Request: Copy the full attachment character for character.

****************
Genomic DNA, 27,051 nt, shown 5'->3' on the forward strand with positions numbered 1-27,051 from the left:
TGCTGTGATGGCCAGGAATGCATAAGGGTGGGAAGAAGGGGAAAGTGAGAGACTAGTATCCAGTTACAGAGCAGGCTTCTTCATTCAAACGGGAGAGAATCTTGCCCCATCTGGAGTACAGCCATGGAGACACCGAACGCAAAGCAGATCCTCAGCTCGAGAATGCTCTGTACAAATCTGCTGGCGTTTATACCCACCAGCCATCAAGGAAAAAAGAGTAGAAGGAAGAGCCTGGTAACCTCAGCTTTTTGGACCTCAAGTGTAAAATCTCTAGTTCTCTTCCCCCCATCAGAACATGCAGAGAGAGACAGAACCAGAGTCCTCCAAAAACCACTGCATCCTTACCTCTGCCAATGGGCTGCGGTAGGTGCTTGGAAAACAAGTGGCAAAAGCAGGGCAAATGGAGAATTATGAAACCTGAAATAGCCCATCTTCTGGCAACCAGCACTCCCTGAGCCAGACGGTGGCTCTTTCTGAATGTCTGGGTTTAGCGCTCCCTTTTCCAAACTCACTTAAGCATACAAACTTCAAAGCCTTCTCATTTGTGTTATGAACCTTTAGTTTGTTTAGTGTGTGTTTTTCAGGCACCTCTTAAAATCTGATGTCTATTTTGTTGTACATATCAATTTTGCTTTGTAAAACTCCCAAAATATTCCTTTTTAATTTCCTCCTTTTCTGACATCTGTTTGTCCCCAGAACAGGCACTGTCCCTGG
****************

Genomic DNA, 27,051 nt, shown 5'->3' on the forward strand with positions numbered 1-27,051 from the left:
TGCTGTGATGGCCAGGAATGCATAAGGGTGGGAAGAAGGGGAAAGTGAGAGACTAGTATCCAGTTACAGAGCAGGCTTCTTCATTCAAACGGGAGAGAATCTTGCCCCATCTGGAGTACAGCCATGGAGACACCGAACGCAAAGCAGATCCTCAGCTCGAGAATGCTCTGTACAAATCTGCTGGCGTTTATACCCACCAGCCATCAAGGAAAAAAGAGTAGAAGGAAGAGCCTGGTAACCTCAGCTTTTTGGACCTCAAGTGTAAAATCTCTAGTTCTCTTCCCCCCATCAGAACATGCAGAGAGAGACAGAACCAGAGTCCTCCAAAAACCACTGCATCCTTACCTCTGCCAATGGGCTGCGGTAGGTGCTTGGAAAACAAGTGGCAAAAGCAGGGCAAATGGAGAATTATGAAACCTGAAATAGCCCATCTTCTGGCAACCAGCACTCCCTGAGCCAGACGGTGGCTCTTTCTGAATGTCTGGGTTTAGCGCTCCCTTTTCCAAACTCACTTAAGCATACAAACTTCAAAGCCTTCTCATTTGTGTTATGAACCTTTAGTTTGTTTAGTGTGTGTTTTTCAGGCACCTCTTAAAATCTGATGTCTATTTTGTTGTACATATCAATTTTGCTTTGTAAAACTCCCAAAATATTCCTTTTTAATTTCCTCCTTTTCTGACATCTGTTTGTCCCCAGAACAGGCACTGTCCCTGG